Many times we are finding that the company that claims to be the Chinese factory making the PPE in China is really just a broker hoping to be able to secure product if and when it gets an order or maybe it is just a con artist planning to keep the money no matter what (see below).

Some time ago the FDA loosened its restrictions on some PPE, but to import certain types of masks both the masks and the Chinese company must meet NIOSHA requirements. About 9 out of 10 of the certifications we have seen so far have been faked.

One of the problems we keep seeing is Chinese companies that make socks or toys are now out in the marketplace purportedly selling masks. This can and has been problematic on many levels. China has its own general manufacturing requirements and its own requirements regarding PPEs. On the one hand, China does not want crooks out there selling bad products and in doing so hurting China’s reputation, which has been occurring in Europe recently.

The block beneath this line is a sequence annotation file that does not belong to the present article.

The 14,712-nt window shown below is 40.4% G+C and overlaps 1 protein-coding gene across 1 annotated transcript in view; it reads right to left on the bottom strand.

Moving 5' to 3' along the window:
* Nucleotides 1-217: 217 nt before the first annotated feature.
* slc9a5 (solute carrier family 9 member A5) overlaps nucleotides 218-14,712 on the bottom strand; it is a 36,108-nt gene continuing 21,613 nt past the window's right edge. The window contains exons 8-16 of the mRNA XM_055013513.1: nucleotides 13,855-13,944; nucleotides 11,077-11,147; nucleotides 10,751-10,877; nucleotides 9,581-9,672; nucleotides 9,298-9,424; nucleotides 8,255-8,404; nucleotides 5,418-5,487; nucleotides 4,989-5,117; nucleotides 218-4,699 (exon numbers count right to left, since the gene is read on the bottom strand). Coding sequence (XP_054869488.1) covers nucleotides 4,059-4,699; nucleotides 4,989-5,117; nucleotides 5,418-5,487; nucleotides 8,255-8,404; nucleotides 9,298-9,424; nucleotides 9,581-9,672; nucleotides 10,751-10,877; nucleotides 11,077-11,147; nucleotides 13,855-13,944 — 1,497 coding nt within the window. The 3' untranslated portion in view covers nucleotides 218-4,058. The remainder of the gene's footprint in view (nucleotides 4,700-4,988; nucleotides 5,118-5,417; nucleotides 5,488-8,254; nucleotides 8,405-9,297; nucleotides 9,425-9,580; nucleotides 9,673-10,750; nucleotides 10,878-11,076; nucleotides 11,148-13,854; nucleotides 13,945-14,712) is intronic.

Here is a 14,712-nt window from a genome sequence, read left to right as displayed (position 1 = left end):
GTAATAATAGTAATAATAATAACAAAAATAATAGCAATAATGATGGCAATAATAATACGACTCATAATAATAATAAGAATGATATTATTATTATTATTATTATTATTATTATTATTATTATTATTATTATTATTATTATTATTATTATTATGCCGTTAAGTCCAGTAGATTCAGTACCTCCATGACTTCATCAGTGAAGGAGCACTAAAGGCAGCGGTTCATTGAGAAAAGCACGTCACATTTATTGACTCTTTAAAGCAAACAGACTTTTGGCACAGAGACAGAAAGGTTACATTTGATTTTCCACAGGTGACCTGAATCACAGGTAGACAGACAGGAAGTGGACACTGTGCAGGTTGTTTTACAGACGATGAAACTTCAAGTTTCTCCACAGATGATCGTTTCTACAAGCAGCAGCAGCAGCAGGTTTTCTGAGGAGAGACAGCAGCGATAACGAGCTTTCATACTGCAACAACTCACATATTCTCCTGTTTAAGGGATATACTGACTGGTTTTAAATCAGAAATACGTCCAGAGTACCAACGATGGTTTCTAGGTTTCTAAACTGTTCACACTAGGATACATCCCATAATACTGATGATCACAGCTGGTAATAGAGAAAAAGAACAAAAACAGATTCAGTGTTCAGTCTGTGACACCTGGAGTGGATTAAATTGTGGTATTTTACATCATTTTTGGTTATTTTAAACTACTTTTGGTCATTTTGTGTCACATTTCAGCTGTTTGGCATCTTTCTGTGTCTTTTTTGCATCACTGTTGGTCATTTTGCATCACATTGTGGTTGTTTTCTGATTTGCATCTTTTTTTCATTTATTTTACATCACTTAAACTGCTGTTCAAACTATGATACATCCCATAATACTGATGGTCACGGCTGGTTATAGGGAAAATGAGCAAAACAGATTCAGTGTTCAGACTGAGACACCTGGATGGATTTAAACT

On the other hand, China would prefer to see its good quality PPE go to countries it likes and not  to countries it doesn’t like. Like its Belt and Road Initiative, China has been using PPE as a geopolitical tool, and I do not see that strategy ending any time soon, if ever.